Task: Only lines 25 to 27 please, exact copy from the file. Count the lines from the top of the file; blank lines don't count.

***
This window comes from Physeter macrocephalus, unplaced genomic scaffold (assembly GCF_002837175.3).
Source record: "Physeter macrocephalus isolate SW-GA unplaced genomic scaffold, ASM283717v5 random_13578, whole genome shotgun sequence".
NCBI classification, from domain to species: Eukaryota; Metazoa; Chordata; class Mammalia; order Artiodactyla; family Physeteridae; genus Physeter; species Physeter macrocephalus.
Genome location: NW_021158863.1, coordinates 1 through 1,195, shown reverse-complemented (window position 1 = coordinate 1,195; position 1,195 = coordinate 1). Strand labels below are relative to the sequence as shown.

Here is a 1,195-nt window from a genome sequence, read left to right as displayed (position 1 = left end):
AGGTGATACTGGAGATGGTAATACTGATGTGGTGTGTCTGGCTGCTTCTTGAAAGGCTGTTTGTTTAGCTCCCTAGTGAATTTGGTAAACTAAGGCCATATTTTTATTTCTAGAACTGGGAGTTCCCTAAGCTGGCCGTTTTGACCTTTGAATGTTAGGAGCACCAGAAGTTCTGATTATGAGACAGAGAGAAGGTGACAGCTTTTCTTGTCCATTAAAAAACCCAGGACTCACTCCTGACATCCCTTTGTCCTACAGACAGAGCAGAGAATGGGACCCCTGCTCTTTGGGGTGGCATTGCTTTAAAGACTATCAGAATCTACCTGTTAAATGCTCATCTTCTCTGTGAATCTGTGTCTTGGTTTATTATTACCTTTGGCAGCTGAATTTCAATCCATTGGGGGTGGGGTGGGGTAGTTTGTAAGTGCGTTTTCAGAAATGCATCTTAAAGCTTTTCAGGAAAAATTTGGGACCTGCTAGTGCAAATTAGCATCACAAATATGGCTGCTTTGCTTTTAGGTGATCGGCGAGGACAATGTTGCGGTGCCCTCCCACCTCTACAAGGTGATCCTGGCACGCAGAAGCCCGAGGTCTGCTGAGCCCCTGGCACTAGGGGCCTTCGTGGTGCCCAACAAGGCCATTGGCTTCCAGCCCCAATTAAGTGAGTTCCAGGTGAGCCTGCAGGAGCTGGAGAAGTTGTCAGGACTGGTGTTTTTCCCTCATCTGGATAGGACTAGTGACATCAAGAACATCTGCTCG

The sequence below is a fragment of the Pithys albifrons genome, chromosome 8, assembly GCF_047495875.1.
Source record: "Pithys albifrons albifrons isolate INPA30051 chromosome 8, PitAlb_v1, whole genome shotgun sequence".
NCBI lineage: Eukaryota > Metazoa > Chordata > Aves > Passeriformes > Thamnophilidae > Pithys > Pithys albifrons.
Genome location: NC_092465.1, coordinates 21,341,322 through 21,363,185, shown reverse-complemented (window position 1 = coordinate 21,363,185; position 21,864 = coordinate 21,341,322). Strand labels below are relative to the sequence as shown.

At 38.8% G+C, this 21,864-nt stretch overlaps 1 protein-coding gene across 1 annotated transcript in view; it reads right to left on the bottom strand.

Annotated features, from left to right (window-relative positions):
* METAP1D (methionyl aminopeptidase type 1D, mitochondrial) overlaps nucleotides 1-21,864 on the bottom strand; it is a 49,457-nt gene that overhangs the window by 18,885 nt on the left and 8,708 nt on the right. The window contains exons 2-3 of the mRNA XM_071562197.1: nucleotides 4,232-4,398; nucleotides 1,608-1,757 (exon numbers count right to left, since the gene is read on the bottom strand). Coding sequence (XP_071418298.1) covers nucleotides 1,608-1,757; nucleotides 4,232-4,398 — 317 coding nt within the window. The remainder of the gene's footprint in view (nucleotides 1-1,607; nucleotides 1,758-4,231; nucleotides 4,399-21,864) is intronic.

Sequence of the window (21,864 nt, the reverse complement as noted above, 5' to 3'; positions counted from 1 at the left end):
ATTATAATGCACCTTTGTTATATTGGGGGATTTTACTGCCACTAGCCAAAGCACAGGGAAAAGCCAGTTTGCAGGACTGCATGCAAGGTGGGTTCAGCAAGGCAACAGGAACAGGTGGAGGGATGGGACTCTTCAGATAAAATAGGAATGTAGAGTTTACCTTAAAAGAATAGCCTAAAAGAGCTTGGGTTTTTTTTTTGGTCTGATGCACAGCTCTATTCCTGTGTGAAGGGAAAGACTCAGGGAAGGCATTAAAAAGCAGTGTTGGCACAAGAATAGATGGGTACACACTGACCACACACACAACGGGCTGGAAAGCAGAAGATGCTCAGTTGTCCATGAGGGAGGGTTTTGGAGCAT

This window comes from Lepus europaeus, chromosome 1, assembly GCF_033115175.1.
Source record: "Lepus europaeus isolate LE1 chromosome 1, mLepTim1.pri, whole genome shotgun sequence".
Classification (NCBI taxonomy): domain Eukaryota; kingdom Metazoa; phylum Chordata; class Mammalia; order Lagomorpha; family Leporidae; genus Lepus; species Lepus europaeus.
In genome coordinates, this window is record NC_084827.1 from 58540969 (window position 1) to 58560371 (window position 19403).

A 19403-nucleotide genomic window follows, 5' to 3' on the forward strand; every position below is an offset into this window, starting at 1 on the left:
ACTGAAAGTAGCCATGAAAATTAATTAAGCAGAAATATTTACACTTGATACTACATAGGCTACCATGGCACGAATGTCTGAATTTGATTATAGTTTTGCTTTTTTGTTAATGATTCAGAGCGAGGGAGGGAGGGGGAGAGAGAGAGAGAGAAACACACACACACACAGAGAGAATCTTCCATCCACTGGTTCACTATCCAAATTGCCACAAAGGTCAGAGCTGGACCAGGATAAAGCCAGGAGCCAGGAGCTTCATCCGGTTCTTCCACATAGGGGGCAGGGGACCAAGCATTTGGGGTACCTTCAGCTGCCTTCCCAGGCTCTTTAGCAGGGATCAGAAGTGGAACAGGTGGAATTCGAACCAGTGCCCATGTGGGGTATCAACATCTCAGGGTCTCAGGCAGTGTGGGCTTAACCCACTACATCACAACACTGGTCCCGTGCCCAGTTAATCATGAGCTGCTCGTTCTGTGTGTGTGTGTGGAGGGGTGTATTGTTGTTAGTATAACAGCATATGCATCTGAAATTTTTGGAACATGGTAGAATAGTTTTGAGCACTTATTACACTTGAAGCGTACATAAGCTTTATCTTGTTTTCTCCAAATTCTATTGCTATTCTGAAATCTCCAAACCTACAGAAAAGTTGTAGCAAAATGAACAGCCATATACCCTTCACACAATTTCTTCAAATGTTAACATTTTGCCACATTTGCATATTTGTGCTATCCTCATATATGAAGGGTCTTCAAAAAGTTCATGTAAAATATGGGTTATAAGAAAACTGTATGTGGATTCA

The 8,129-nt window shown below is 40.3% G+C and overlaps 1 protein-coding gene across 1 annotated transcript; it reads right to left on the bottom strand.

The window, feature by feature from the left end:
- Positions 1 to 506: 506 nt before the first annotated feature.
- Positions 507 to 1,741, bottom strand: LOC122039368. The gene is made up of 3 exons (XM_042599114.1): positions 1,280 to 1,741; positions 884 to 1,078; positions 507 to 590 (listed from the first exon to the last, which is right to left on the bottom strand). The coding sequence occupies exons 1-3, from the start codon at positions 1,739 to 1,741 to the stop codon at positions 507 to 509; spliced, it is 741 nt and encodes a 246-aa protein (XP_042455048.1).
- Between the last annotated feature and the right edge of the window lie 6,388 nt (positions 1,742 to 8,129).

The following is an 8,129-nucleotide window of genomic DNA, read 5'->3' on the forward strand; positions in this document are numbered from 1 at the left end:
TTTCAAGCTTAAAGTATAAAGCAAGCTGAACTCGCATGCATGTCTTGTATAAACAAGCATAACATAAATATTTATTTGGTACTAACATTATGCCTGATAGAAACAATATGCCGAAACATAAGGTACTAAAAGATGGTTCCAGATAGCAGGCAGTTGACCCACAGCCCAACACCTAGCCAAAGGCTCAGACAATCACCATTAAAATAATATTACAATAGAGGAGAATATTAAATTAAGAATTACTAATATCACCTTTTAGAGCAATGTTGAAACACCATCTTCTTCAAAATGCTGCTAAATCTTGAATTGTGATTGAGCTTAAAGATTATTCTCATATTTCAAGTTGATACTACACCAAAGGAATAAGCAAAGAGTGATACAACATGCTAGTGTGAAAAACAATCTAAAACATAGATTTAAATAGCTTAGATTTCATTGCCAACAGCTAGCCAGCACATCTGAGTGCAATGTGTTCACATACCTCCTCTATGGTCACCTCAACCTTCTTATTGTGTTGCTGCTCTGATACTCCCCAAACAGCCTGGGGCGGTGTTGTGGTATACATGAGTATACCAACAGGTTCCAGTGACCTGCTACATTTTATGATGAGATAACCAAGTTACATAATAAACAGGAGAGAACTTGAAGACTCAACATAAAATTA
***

- Positions 507 to 1,741, bottom strand: LOC122039368. The gene is made up of 3 exons (XM_042599114.1): positions 1,280 to 1,741; positions 884 to 1,078; positions 507 to 590 (listed from the first exon to the last, which is right to left on the bottom strand). The coding sequence occupies exons 1-3, from the start codon at positions 1,739 to 1,741 to the stop codon at positions 507 to 509; spliced, it is 741 nt and encodes a 246-aa protein (XP_042455048.1).
- Between the last annotated feature and the right edge of the window lie 6,388 nt (positions 1,742 to 8,129).

The following is an 8,129-nucleotide window of genomic DNA, read 5'->3' on the forward strand; positions in this document are numbered from 1 at the left end: